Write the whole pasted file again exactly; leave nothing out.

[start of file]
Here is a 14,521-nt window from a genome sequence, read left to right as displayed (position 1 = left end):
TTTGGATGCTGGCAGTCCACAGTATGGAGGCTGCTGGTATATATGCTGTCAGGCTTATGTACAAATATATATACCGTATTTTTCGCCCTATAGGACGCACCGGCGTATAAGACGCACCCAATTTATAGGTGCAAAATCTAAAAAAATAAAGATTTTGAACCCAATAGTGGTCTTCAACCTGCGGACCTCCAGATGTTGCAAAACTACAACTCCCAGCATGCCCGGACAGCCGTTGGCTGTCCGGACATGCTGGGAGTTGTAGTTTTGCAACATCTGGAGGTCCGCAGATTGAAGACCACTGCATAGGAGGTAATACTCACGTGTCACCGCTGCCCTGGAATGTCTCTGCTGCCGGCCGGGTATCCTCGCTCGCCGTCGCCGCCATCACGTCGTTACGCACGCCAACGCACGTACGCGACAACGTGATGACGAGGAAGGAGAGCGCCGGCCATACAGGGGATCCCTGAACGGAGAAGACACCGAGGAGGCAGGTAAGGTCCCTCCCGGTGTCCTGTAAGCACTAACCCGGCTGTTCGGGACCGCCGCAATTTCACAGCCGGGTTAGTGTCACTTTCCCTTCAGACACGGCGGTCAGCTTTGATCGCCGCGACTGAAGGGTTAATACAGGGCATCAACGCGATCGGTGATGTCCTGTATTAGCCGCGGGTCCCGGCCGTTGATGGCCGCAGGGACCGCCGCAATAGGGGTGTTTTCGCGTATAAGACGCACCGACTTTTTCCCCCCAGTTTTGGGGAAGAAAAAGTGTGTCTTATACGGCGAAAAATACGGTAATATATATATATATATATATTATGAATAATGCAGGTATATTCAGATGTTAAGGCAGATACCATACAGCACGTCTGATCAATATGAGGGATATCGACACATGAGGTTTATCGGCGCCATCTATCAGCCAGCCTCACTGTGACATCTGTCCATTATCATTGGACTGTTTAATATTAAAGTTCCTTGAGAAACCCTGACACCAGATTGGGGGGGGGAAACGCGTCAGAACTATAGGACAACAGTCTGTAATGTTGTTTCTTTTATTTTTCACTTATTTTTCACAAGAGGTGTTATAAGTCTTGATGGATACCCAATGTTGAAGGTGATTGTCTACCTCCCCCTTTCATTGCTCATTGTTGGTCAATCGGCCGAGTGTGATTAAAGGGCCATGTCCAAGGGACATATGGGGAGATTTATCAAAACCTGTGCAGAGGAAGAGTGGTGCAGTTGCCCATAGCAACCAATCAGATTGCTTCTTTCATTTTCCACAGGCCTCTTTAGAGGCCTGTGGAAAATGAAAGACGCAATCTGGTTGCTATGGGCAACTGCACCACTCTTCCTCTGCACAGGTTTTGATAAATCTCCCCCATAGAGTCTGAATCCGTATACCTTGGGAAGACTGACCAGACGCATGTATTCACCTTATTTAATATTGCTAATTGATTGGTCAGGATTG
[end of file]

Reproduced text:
Here is a 14,521-nt window from a genome sequence, read left to right as displayed (position 1 = left end):
TTTGGATGCTGGCAGTCCACAGTATGGAGGCTGCTGGTATATATGCTGTCAGGCTTATGTACAAATATATATACCGTATTTTTCGCCCTATAGGACGCACCGGCGTATAAGACGCACCCAATTTATAGGTGCAAAATCTAAAAAAATAAAGATTTTGAACCCAATAGTGGTCTTCAACCTGCGGACCTCCAGATGTTGCAAAACTACAACTCCCAGCATGCCCGGACAGCCGTTGGCTGTCCGGACATGCTGGGAGTTGTAGTTTTGCAACATCTGGAGGTCCGCAGATTGAAGACCACTGCATAGGAGGTAATACTCACGTGTCACCGCTGCCCTGGAATGTCTCTGCTGCCGGCCGGGTATCCTCGCTCGCCGTCGCCGCCATCACGTCGTTACGCACGCCAACGCACGTACGCGACAACGTGATGACGAGGAAGGAGAGCGCCGGCCATACAGGGGATCCCTGAACGGAGAAGACACCGAGGAGGCAGGTAAGGTCCCTCCCGGTGTCCTGTAAGCACTAACCCGGCTGTTCGGGACCGCCGCAATTTCACAGCCGGGTTAGTGTCACTTTCCCTTCAGACACGGCGGTCAGCTTTGATCGCCGCGACTGAAGGGTTAATACAGGGCATCAACGCGATCGGTGATGTCCTGTATTAGCCGCGGGTCCCGGCCGTTGATGGCCGCAGGGACCGCCGCAATAGGGGTGTTTTCGCGTATAAGACGCACCGACTTTTTCCCCCCAGTTTTGGGGAAGAAAAAGTGTGTCTTATACGGCGAAAAATACGGTAATATATATATATATATATATTATGAATAATGCAGGTATATTCAGATGTTAAGGCAGATACCATACAGCACGTCTGATCAATATGAGGGATATCGACACATGAGGTTTATCGGCGCCATCTATCAGCCAGCCTCACTGTGACATCTGTCCATTATCATTGGACTGTTTAATATTAAAGTTCCTTGAGAAACCCTGACACCAGATTGGGGGGGGGAAACGCGTCAGAACTATAGGACAACAGTCTGTAATGTTGTTTCTTTTATTTTTCACTTATTTTTCACAAGAGGTGTTATAAGTCTTGATGGATACCCAATGTTGAAGGTGATTGTCTACCTCCCCCTTTCATTGCTCATTGTTGGTCAATCGGCCGAGTGTGATTAAAGGGCCATGTCCAAGGGACATATGGGGAGATTTATCAAAACCTGTGCAGAGGAAGAGTGGTGCAGTTGCCCATAGCAACCAATCAGATTGCTTCTTTCATTTTCCACAGGCCTCTTTAGAGGCCTGTGGAAAATGAAAGACGCAATCTGGTTGCTATGGGCAACTGCACCACTCTTCCTCTGCACAGGTTTTGATAAATCTCCCCCATAGAGTCTGAATCCGTATACCTTGGGAAGACTGACCAGACGCATGTATTCACCTTATTTAATATTGCTAATTGATTGGTCAGGATTG